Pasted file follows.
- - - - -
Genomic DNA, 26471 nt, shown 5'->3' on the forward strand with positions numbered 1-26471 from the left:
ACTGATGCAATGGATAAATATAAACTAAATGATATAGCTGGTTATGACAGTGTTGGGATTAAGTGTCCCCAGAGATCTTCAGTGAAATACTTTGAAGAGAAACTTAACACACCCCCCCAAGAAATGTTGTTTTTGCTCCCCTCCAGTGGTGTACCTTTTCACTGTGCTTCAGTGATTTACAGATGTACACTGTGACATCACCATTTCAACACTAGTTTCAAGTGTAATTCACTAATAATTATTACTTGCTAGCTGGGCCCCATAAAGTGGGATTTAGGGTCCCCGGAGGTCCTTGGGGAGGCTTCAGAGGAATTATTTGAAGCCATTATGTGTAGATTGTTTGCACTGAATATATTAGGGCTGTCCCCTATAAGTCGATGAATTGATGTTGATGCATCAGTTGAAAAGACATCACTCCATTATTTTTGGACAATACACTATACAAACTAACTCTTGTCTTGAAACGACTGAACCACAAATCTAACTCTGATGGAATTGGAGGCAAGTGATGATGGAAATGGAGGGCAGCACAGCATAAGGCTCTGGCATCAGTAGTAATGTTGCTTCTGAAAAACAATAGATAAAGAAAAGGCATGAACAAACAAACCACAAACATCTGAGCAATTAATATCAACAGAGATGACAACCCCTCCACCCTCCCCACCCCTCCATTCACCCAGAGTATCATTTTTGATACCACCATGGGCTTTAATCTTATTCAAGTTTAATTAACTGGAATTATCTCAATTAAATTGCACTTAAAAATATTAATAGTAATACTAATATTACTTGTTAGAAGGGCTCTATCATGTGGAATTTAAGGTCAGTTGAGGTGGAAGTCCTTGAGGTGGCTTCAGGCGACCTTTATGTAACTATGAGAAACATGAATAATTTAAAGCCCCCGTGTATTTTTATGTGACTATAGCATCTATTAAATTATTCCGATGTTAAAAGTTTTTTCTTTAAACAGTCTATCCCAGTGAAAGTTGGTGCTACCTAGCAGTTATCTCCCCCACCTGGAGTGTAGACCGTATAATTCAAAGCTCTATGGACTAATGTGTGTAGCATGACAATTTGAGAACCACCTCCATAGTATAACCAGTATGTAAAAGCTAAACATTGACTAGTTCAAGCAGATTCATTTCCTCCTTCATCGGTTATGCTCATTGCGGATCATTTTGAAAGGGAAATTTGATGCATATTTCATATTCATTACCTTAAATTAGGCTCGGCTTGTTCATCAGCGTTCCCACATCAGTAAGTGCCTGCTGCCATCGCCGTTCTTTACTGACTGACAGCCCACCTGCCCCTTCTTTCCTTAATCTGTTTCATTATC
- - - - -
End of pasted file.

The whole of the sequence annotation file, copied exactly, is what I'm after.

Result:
Genomic DNA, 26471 nt, shown 5'->3' on the forward strand with positions numbered 1-26471 from the left:
ACTGATGCAATGGATAAATATAAACTAAATGATATAGCTGGTTATGACAGTGTTGGGATTAAGTGTCCCCAGAGATCTTCAGTGAAATACTTTGAAGAGAAACTTAACACACCCCCCCAAGAAATGTTGTTTTTGCTCCCCTCCAGTGGTGTACCTTTTCACTGTGCTTCAGTGATTTACAGATGTACACTGTGACATCACCATTTCAACACTAGTTTCAAGTGTAATTCACTAATAATTATTACTTGCTAGCTGGGCCCCATAAAGTGGGATTTAGGGTCCCCGGAGGTCCTTGGGGAGGCTTCAGAGGAATTATTTGAAGCCATTATGTGTAGATTGTTTGCACTGAATATATTAGGGCTGTCCCCTATAAGTCGATGAATTGATGTTGATGCATCAGTTGAAAAGACATCACTCCATTATTTTTGGACAATACACTATACAAACTAACTCTTGTCTTGAAACGACTGAACCACAAATCTAACTCTGATGGAATTGGAGGCAAGTGATGATGGAAATGGAGGGCAGCACAGCATAAGGCTCTGGCATCAGTAGTAATGTTGCTTCTGAAAAACAATAGATAAAGAAAAGGCATGAACAAACAAACCACAAACATCTGAGCAATTAATATCAACAGAGATGACAACCCCTCCACCCTCCCCACCCCTCCATTCACCCAGAGTATCATTTTTGATACCACCATGGGCTTTAATCTTATTCAAGTTTAATTAACTGGAATTATCTCAATTAAATTGCACTTAAAAATATTAATAGTAATACTAATATTACTTGTTAGAAGGGCTCTATCATGTGGAATTTAAGGTCAGTTGAGGTGGAAGTCCTTGAGGTGGCTTCAGGCGACCTTTATGTAACTATGAGAAACATGAATAATTTAAAGCCCCCGTGTATTTTTATGTGACTATAGCATCTATTAAATTATTCCGATGTTAAAAGTTTTTTCTTTAAACAGTCTATCCCAGTGAAAGTTGGTGCTACCTAGCAGTTATCTCCCCCACCTGGAGTGTAGACCGTATAATTCAAAGCTCTATGGACTAATGTGTGTAGCATGACAATTTGAGAACCACCTCCATAGTATAACCAGTATGTAAAAGCTAAACATTGACTAGTTCAAGCAGATTCATTTCCTCCTTCATCGGTTATGCTCATTGCGGATCATTTTGAAAGGGAAATTTGATGCATATTTCATATTCATTACCTTAAATTAGGCTCGGCTTGTTCATCAGCGTTCCCACATCAGTAAGTGCCTGCTGCCATCGCCGTTCTTTACTGACTGACAGCCCACCTGCCCCTTCTTTCCTTAATCTGTTTCATTATC